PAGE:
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Dances of Marosszék

Zoltán Kodály (b. 1882 - d. 1967)

Ewa Kupiec

Ewa Kupiec

Composer
Zoltán Kodály (b. 1882 - d. 1967)
Composition Year
1930
Artists
Ewa Kupiec [piano]

Programme Note Writer:
© Ian Fox

The Hungarian composer Zoltán Kodály studied at the Royal Academy  in Budapest from 1900 to 1905.  There he became friendly with fellow student Béla Bartók and the two pursued their mutual interest in folk music, travelling widely throughout Eastern Europe to note down the traditional tunes and harmonies of the many cultures and  sub-groups in that wide and varied area, realising these melodies would soon vanish with the advance of modern living. Hungarian themes play a large part in Kodály's output and he arranged many of them for various vocal and instrumental groupings. Marosszék is a town in the Hungarian province of  Szekely where he discovered a valuable storehouse of traditional songs and dances.  He took six of these melodies and wove them into an integrated work for piano, premièred by former pupil Louis Kentner in Budapest on March 17th 1927. Toscanini suggested that the piece would make a good orchestral work and Kodály’s transcription had its first performance in Dresden on November 28th 1930 under the baton of Fritz Busch, with Toscanini following in the USA later..

Highly aware that the traditional melodies were quickly disappearing Kodály, like Bartók, was anxious to save them and described these dances as having their roots in a remote past and represent a fairyland that has disappeared. The music starts with a slow, impressive tune which acts as a rondo-style link between the other dances. Kodály had published this melody in a study earlier that year, stating it came from Gyergyoremete; the other tunes originating in Bukovina and Gyergyo. There are three interludes each demonstrating a different folk-style and the suite ends with a brilliant coda.

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Dances of Marosszék

Composer: Zoltán Kodály (b. 1882 - d. 1967)
Performance date: Saturday 7th July 2012
Venue: Bantry House Library, Bantry, Co. Cork, Ireland,

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Composer Zoltán Kodály (b. 1882 - d. 1967)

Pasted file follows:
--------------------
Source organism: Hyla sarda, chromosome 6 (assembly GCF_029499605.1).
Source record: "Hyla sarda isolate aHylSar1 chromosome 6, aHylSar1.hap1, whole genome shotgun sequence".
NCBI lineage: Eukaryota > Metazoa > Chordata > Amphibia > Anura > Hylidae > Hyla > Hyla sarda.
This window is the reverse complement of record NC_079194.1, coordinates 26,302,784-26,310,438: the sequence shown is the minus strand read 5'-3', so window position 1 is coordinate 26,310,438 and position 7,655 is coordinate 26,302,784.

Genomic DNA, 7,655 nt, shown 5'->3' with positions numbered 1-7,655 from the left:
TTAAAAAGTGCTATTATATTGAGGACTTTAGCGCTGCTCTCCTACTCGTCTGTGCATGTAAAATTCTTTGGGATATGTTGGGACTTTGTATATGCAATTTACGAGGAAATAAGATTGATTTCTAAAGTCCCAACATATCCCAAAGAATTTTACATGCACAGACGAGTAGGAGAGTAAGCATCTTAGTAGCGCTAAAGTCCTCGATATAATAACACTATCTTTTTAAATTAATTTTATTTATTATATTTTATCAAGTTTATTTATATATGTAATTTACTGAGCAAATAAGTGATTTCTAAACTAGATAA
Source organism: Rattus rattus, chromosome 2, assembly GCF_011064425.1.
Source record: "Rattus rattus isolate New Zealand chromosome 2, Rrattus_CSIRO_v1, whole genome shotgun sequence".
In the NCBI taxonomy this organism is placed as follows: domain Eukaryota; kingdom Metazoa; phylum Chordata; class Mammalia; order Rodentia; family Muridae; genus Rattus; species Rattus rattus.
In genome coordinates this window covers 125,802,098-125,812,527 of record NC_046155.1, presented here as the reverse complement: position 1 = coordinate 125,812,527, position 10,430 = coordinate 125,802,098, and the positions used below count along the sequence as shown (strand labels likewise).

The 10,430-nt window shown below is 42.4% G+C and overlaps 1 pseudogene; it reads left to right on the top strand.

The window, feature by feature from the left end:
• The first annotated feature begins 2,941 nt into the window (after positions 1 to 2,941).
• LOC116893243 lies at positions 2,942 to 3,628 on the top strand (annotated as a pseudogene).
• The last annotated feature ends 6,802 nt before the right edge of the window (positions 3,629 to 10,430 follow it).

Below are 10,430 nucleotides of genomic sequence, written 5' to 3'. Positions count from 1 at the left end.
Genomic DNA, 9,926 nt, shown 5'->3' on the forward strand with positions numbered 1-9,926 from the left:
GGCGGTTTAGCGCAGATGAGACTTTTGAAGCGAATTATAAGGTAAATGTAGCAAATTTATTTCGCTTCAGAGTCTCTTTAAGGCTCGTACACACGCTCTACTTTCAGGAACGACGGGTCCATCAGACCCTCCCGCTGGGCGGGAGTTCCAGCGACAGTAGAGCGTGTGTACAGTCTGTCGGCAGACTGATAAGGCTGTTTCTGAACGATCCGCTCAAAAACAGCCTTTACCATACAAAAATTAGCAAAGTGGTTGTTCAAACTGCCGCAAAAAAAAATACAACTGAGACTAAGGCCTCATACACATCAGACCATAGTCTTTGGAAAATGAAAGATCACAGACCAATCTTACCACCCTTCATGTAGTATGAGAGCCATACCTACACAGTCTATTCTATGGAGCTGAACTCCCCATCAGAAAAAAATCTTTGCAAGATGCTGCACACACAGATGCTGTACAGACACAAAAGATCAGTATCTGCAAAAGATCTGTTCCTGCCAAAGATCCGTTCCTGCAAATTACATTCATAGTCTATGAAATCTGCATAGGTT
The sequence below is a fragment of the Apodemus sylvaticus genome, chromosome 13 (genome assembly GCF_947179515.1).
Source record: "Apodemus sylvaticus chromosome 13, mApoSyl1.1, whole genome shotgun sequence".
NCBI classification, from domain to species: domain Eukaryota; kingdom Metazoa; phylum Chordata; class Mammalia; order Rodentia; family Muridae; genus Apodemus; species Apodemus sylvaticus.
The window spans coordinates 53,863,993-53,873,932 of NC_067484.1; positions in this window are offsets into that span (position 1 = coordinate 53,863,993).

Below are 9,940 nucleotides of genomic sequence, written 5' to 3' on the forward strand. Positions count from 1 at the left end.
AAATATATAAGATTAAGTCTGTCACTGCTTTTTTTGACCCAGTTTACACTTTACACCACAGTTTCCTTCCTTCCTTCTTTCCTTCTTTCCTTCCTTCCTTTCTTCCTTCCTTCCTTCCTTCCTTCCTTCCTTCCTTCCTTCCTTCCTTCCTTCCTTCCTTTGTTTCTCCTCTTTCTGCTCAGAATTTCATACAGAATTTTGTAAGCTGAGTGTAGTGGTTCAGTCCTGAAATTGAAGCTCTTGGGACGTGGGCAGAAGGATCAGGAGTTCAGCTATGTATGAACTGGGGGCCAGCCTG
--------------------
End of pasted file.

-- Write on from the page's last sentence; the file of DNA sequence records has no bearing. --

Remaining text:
Work Title Dances of Marosszék
Composition Year 1930
Artist(s) Ewa Kupiec [piano]
Performance Date Saturday 7th July 2012
Performance Venue Bantry House Library, Bantry, Co. Cork, Ireland,
Event Finale
Duration 00:12:58
Recording Engineer Anton Timoney, RTÉ lyric fm
Instrumentation Category Solo
Instrumentation pf
Programme Note Writer © Ian Fox

The Hungarian composer Zoltán Kodály studied at the Royal Academy  in Budapest from 1900 to 1905.  There he became friendly with fellow student Béla Bartók and the two pursued their mutual interest in folk music, travelling widely throughout Eastern Europe to note down the traditional tunes and harmonies of the many cultures and  sub-groups in that wide and varied area, realising these melodies would soon vanish with the advance of modern living. Hungarian themes play a large part in Kodály's output and he arranged many of them for various vocal and instrumental groupings. Marosszék is a town in the Hungarian province of  Szekely where he discovered a valuable storehouse of traditional songs and dances.  He took six of these melodies and wove them into an integrated work for piano, premièred by former pupil Louis Kentner in Budapest on March 17th 1927. Toscanini suggested that the piece would make a good orchestral work and Kodály’s transcription had its first performance in Dresden on November 28th 1930 under the baton of Fritz Busch, with Toscanini following in the USA later..

Highly aware that the traditional melodies were quickly disappearing Kodály, like Bartók, was anxious to save them and described these dances as having their roots in a remote past and represent a fairyland that has disappeared. The music starts with a slow, impressive tune which acts as a rondo-style link between the other dances. Kodály had published this melody in a study earlier that year, stating it came from Gyergyoremete; the other tunes originating in Bukovina and Gyergyo. There are three interludes each demonstrating a different folk-style and the suite ends with a brilliant coda.